Even when someone with AUD decides to seek treatment and to quit drinking alcohol, withdrawal symptoms may be so severe that the person goes back to drinking.  Common alcohol withdrawal symptoms include trembling, insomnia, increased anxiety, and hallucinations. In more severe cases, seizures can occur hours or days after the last drink, and some individuals experience a condition known as delirium tremens, where dangerous shifts in breathing, circulation, and temperature control may cause a steep rise in blood pressure and heart rate.  Severe withdrawal symptoms such as seizures can be medically dangerous, and withdrawal may require monitoring at an in-patient treatment facility.

Root Causes of Alcohol Use Disorder: Healing Trauma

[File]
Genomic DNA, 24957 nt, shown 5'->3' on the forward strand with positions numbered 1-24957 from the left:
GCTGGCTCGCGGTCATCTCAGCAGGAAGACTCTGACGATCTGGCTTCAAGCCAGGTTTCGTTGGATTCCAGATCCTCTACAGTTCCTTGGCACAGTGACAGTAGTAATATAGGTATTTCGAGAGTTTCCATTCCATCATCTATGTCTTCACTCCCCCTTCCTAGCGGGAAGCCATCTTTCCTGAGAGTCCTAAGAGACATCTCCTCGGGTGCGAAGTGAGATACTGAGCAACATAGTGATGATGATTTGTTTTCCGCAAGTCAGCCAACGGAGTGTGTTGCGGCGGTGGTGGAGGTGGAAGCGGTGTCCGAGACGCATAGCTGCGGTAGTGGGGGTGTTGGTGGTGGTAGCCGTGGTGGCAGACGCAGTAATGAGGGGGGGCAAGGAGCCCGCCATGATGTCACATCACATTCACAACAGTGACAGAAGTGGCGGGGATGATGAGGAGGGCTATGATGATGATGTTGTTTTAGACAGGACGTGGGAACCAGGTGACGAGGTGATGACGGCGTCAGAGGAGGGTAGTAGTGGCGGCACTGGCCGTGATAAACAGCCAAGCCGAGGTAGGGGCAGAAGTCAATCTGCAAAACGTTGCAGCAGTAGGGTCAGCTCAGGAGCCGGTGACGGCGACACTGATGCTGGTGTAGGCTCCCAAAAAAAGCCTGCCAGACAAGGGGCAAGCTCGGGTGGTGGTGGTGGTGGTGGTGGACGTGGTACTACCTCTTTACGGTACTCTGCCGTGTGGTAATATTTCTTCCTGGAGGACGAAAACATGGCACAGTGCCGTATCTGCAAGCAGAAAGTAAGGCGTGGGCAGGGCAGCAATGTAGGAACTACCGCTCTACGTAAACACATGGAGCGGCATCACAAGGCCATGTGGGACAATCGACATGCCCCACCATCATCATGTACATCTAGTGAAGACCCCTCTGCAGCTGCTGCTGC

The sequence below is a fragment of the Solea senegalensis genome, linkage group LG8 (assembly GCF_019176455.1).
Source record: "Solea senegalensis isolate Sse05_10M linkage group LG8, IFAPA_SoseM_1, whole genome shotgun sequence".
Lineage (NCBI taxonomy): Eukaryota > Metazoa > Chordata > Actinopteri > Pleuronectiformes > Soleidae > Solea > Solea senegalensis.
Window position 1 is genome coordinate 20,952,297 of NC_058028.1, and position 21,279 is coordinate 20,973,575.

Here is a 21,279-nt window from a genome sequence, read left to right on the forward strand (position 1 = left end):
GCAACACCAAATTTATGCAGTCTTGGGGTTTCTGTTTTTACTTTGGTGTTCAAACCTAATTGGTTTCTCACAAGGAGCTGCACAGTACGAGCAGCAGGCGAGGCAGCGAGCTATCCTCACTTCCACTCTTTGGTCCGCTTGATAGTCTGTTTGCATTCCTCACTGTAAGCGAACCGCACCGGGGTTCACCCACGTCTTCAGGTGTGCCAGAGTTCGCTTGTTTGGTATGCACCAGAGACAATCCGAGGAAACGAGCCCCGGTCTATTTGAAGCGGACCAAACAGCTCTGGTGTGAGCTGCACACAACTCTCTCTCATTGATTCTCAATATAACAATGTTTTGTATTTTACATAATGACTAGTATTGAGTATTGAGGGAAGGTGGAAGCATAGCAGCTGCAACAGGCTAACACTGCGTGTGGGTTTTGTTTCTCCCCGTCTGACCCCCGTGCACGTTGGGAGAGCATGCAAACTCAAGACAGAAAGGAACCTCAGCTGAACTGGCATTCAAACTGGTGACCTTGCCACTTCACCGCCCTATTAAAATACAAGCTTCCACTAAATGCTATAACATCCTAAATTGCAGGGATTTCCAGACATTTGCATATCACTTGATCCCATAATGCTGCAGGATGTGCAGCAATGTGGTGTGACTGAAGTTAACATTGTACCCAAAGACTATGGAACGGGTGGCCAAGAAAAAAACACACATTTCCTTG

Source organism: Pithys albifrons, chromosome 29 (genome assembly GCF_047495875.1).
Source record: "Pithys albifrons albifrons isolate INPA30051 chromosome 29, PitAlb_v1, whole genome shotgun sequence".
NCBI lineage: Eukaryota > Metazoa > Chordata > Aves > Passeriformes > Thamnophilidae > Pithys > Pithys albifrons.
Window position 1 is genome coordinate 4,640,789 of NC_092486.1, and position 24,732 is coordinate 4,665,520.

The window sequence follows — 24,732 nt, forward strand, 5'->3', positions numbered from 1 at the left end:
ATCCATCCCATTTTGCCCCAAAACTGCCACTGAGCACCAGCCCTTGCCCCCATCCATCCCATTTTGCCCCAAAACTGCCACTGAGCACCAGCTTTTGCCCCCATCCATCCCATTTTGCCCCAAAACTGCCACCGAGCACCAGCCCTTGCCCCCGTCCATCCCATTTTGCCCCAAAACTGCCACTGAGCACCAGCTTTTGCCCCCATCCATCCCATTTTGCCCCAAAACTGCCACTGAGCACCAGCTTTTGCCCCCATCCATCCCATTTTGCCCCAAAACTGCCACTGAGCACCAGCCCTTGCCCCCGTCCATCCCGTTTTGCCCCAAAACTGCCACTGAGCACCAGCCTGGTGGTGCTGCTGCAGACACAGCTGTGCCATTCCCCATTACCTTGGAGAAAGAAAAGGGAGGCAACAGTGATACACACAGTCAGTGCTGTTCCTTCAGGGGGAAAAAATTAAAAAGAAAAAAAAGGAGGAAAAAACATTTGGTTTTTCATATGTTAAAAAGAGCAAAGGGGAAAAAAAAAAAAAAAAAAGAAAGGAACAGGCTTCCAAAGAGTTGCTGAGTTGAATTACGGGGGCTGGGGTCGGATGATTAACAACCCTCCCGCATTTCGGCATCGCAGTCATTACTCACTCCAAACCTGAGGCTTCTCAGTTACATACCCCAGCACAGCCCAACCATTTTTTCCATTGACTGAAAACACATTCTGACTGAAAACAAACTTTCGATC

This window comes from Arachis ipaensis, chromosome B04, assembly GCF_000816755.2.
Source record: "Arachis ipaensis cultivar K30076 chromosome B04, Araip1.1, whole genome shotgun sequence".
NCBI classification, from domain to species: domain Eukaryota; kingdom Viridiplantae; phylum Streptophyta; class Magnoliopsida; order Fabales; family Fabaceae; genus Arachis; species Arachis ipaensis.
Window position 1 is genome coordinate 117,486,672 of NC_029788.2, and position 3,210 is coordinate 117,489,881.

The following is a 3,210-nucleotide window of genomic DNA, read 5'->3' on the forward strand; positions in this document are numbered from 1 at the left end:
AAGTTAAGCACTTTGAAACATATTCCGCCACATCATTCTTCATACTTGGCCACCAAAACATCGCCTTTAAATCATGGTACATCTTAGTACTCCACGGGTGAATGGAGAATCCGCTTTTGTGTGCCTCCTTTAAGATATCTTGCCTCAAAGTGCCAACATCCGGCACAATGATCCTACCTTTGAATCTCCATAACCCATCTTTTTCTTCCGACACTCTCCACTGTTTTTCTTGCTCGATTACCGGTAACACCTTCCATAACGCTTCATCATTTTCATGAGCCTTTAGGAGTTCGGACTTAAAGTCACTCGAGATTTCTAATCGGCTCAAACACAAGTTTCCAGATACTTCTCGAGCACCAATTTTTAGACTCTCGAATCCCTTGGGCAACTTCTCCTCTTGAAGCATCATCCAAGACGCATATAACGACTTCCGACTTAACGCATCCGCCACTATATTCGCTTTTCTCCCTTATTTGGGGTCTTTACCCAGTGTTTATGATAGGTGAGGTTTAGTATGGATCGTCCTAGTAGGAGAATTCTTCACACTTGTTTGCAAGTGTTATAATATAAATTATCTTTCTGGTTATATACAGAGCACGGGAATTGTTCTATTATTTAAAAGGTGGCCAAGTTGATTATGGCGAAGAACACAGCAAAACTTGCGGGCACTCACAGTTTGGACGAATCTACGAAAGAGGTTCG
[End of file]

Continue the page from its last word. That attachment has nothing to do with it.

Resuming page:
Extensive research shows that there is a genetic predisposition for alcoholism, but genetics is less than half of the picture.  It’s been widely said that “genetics loads the gun, and environment pulls the trigger.”  The most important part of breaking the cycle of addictions for good is acknowledging and working on the root causes of suffering.  Unhealed traumas, destructive behavior patterns, existential loneliness, poor nutrition and self-neglect all need to be addressed. Otherwise, alcohol becomes the go-to coping mechanism for managing symptoms of traumatic stress.

How Acupuncture Can Help Treat AUD

Acupuncture can help at every stage of recovery from AUD.  During withdrawal, it can help reduce cravings and other symptoms.  Even more, acupuncture can be a tool for long-term recovery. In particular, Five Element acupuncture can help address the unhealed trauma, emotional issues and chronic health problems that come with AUD.